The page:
On Friday afternoon, the Notre Dame football tight end room was tasked with filling an All-American-sized hole that Michael Mayer left in the Irish offense. Mayer declared for the 2023 NFL Draft after serving as the offensive crutch for the Irish throughout the 2022 season.
Mayer set several records in his time at Notre Dame. He set the Irish tight end records for career receptions, touchdown receptions and receiving yards. He also owns the single-season records in each of those statistics, along with the single-game receptions record (11 against BYU). Since Mayer arrived on campus, he played in every Irish matchup except the 2021 game against Virginia Tech and over the last two years, started in every single one of his appearances. He caught a pass in every career appearance. The junior was also a captain on the Irish squad in the 2022 season.
His departure left three active names in the tight end room: sophomore Mitchell Evans, freshman Holden Staes and sophomore Davis Sherwood. Injured freshman Eli Raridon and sophomore Kevin Bauman round out the squad currently, and the group will add Cooper Flanagan in 2023. No member of this group has played for the Irish in a heavy receiving role before. In 2022, Mayer notched 67 receptions, while all other tight ends combined for one catch. With Mayer’s presence, the rest either did not see the field much or took up blocking roles.
So, when the Irish found themselves without Mayer for only the second time since his arrival, the tight ends had to figure out how to contribute. On the receiving end, that responsibility fell most often to Evans.
In an offense that threw 33 times, Evans took on a receiving role in addition to his usual blocking responsibilities. The junior tight end was targeted four times. Of the four, he made three receptions for 39 yards and grabbed the game-winning touchdown.
In the first quarter, Evans and Staes both took to the field. Staes was targeted once but sophomore quarterback Tyler Buchner fired just too high out of Staes’ reach. Evans also ran a route on that play but a hurry on Buchner didn’t allow his role in the progression to unfold.
Buchner found Evans on the very next play though. On third and fifteen from the Carolina 45, Evans leaked up the middle late in the play. Once he caught the ball from Buchner, Evans then stepped around the first tackle and across the 30 to ensure a first down for 18 yards. These accounted for two of his seven routes in the quarter and the reception would ultimately be his longest of the night. With his 18-yard reception, Evans became Buchner's second completion of the night and one of six receivers the Irish used through the matchup.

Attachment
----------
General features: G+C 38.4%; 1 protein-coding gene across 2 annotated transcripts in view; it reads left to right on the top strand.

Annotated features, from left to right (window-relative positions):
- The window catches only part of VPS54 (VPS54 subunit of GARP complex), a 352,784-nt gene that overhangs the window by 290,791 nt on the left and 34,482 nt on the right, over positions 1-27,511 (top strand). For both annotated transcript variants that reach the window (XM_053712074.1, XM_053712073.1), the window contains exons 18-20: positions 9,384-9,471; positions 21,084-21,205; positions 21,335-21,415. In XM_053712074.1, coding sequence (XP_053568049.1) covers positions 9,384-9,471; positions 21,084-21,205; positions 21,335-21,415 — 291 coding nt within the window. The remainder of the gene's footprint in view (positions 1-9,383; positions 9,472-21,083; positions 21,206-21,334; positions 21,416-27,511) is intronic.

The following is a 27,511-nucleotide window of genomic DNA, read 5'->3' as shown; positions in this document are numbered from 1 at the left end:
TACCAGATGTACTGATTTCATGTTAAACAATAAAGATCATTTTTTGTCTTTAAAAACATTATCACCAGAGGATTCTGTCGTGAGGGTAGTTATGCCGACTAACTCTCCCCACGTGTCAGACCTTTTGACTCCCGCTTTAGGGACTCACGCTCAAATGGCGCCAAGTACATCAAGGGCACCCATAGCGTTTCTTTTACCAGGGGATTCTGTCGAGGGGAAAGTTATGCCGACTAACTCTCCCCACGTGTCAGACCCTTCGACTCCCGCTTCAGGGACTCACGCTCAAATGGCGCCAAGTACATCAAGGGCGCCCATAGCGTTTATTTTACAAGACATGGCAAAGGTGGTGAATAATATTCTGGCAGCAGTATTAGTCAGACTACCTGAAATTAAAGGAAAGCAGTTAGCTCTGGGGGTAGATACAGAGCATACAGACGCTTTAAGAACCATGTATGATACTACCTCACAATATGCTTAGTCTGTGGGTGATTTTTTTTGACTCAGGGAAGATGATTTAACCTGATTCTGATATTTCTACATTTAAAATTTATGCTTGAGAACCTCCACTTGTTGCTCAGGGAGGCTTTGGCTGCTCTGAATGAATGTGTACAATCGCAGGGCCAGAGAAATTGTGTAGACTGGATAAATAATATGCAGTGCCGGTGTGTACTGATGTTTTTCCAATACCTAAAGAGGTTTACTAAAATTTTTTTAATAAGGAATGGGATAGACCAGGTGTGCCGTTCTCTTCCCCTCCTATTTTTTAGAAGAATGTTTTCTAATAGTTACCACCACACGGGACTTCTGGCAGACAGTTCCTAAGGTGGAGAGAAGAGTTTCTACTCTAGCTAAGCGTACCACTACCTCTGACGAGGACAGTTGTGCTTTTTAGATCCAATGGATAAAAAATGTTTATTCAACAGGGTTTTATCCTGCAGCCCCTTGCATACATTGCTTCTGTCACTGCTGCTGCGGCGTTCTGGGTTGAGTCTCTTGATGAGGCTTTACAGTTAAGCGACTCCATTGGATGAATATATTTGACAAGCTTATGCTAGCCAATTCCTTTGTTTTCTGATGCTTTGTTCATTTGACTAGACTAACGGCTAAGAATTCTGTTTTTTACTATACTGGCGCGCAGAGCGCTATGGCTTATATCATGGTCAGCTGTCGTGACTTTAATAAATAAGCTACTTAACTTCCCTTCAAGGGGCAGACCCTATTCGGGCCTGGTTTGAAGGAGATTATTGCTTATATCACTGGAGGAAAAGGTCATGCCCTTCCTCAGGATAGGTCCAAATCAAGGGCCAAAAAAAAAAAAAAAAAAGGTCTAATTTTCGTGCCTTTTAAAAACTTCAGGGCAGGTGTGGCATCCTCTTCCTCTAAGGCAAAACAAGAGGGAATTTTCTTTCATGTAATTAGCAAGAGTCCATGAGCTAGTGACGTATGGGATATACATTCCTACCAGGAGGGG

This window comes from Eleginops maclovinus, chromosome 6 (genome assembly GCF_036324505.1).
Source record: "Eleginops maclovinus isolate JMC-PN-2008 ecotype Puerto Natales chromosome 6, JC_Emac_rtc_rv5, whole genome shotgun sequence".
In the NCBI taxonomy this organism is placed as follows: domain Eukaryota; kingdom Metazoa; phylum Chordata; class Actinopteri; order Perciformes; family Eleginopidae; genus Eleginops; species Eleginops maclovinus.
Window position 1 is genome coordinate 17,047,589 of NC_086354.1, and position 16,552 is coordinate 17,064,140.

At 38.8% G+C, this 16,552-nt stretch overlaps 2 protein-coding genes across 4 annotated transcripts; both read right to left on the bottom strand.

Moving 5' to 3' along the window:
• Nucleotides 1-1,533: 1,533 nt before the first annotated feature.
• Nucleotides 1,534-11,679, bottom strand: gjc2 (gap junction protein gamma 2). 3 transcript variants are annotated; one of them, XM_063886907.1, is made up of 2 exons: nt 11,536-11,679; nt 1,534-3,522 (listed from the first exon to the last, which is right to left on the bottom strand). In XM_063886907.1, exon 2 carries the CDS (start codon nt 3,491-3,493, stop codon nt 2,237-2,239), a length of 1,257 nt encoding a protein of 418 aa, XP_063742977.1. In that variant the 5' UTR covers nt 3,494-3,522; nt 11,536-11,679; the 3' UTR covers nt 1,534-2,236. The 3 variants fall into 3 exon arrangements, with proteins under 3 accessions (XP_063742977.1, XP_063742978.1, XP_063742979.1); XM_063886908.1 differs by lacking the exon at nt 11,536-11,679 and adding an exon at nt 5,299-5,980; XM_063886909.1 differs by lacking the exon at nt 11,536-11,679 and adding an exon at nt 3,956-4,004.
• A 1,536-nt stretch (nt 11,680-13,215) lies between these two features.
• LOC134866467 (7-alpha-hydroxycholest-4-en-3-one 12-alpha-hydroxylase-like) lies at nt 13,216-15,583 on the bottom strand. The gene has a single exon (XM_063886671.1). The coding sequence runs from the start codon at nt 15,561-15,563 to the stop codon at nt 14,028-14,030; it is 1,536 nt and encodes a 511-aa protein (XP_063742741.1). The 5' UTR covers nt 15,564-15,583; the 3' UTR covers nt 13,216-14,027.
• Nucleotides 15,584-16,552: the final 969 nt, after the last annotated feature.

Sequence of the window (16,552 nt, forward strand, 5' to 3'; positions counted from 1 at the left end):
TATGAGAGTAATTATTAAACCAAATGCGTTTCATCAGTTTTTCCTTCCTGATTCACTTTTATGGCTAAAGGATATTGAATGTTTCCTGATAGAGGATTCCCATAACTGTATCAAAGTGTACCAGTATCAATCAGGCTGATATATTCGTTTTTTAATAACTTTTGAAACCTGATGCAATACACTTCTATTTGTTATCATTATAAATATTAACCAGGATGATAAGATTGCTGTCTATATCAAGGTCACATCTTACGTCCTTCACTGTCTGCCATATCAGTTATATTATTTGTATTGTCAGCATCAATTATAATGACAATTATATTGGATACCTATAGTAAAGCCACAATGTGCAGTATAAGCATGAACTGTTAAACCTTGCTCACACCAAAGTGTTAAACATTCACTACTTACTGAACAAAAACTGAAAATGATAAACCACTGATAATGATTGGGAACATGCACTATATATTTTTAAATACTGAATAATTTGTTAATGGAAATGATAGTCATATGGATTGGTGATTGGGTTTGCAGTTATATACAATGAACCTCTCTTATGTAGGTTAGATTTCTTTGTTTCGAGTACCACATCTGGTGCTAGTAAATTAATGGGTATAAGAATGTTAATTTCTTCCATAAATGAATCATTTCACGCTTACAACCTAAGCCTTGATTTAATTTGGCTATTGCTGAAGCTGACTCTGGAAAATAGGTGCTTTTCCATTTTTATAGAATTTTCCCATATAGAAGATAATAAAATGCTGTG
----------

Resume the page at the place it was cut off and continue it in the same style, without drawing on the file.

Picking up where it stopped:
For the rest of the quarter, Evans blocked for the Irish, most notably making the key edge-sealing block in a shovel pass to wide receiver Braden Lenzy that converted for an Irish first down.
Second and third quarters
In the second quarter, Evans played in his usual role most effectively. He ran five routes but was never the target. On the way to an Irish field goal, Evans set a key block, enabling Buchner to scramble to the left for 21 yards. While Staes and Sherwood did not see the field in the first half, Evans played 32 of 33 snaps. He ran 12 routes and blocked on his other 20 snaps.
The third quarter started slow for the Irish tight end. While he played 18 snaps, Evans saw no targets and only ran six routes. Still, he continued to be a force to be reckoned with in his blocking, especially at key moments. With 0:37 left in the quarter, Evans lined up behind the left side of the line. As Buchner snapped the ball, Evans bounced to the right and picked up a quick Carolina blitz just long enough for Buchner to get a pass off to Lenzy. Lenzy then turned the corner and snuck inside the pylon. That allowed the Irish to tie the game at 31-31.
It was in the fourth that Evans started to find a bit of a route-running rhythm, and another Irish tight end made a contributive appearance.